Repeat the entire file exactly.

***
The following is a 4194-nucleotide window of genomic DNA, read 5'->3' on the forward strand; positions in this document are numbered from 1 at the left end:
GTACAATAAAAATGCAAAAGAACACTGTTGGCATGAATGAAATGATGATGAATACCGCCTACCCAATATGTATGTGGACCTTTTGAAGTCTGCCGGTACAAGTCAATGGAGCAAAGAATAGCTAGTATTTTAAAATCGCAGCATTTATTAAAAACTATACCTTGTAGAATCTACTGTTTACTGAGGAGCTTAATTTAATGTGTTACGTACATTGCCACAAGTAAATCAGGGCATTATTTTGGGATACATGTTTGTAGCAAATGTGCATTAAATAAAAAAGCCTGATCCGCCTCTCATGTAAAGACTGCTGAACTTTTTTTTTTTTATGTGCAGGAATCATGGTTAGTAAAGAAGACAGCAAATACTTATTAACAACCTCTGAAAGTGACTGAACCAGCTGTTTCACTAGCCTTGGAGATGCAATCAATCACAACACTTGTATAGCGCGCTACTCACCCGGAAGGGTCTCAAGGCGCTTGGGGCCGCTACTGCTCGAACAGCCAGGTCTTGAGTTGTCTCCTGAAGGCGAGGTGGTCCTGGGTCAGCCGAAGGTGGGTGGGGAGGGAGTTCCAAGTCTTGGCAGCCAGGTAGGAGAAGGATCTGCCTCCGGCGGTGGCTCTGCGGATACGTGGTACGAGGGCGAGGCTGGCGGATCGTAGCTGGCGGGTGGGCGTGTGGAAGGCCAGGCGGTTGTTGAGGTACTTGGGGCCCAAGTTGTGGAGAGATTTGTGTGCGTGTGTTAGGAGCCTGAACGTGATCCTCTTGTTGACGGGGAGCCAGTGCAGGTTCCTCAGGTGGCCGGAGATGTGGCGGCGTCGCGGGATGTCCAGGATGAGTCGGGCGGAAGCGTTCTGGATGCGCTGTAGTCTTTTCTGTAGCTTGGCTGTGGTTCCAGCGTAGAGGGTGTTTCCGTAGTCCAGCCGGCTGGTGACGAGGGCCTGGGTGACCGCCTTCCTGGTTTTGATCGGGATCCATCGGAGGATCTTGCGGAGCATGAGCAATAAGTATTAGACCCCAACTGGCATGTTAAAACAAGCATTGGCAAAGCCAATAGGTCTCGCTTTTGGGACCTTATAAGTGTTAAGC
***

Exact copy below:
The following is a 4194-nucleotide window of genomic DNA, read 5'->3' on the forward strand; positions in this document are numbered from 1 at the left end:
GTACAATAAAAATGCAAAAGAACACTGTTGGCATGAATGAAATGATGATGAATACCGCCTACCCAATATGTATGTGGACCTTTTGAAGTCTGCCGGTACAAGTCAATGGAGCAAAGAATAGCTAGTATTTTAAAATCGCAGCATTTATTAAAAACTATACCTTGTAGAATCTACTGTTTACTGAGGAGCTTAATTTAATGTGTTACGTACATTGCCACAAGTAAATCAGGGCATTATTTTGGGATACATGTTTGTAGCAAATGTGCATTAAATAAAAAAGCCTGATCCGCCTCTCATGTAAAGACTGCTGAACTTTTTTTTTTTTATGTGCAGGAATCATGGTTAGTAAAGAAGACAGCAAATACTTATTAACAACCTCTGAAAGTGACTGAACCAGCTGTTTCACTAGCCTTGGAGATGCAATCAATCACAACACTTGTATAGCGCGCTACTCACCCGGAAGGGTCTCAAGGCGCTTGGGGCCGCTACTGCTCGAACAGCCAGGTCTTGAGTTGTCTCCTGAAGGCGAGGTGGTCCTGGGTCAGCCGAAGGTGGGTGGGGAGGGAGTTCCAAGTCTTGGCAGCCAGGTAGGAGAAGGATCTGCCTCCGGCGGTGGCTCTGCGGATACGTGGTACGAGGGCGAGGCTGGCGGATCGTAGCTGGCGGGTGGGCGTGTGGAAGGCCAGGCGGTTGTTGAGGTACTTGGGGCCCAAGTTGTGGAGAGATTTGTGTGCGTGTGTTAGGAGCCTGAACGTGATCCTCTTGTTGACGGGGAGCCAGTGCAGGTTCCTCAGGTGGCCGGAGATGTGGCGGCGTCGCGGGATGTCCAGGATGAGTCGGGCGGAAGCGTTCTGGATGCGCTGTAGTCTTTTCTGTAGCTTGGCTGTGGTTCCAGCGTAGAGGGTGTTTCCGTAGTCCAGCCGGCTGGTGACGAGGGCCTGGGTGACCGCCTTCCTGGTTTTGATCGGGATCCATCGGAGGATCTTGCGGAGCATGAGCAATAAGTATTAGACCCCAACTGGCATGTTAAAACAAGCATTGGCAAAGCCAATAGGTCTCGCTTTTGGGACCTTATAAGTGTTAAGC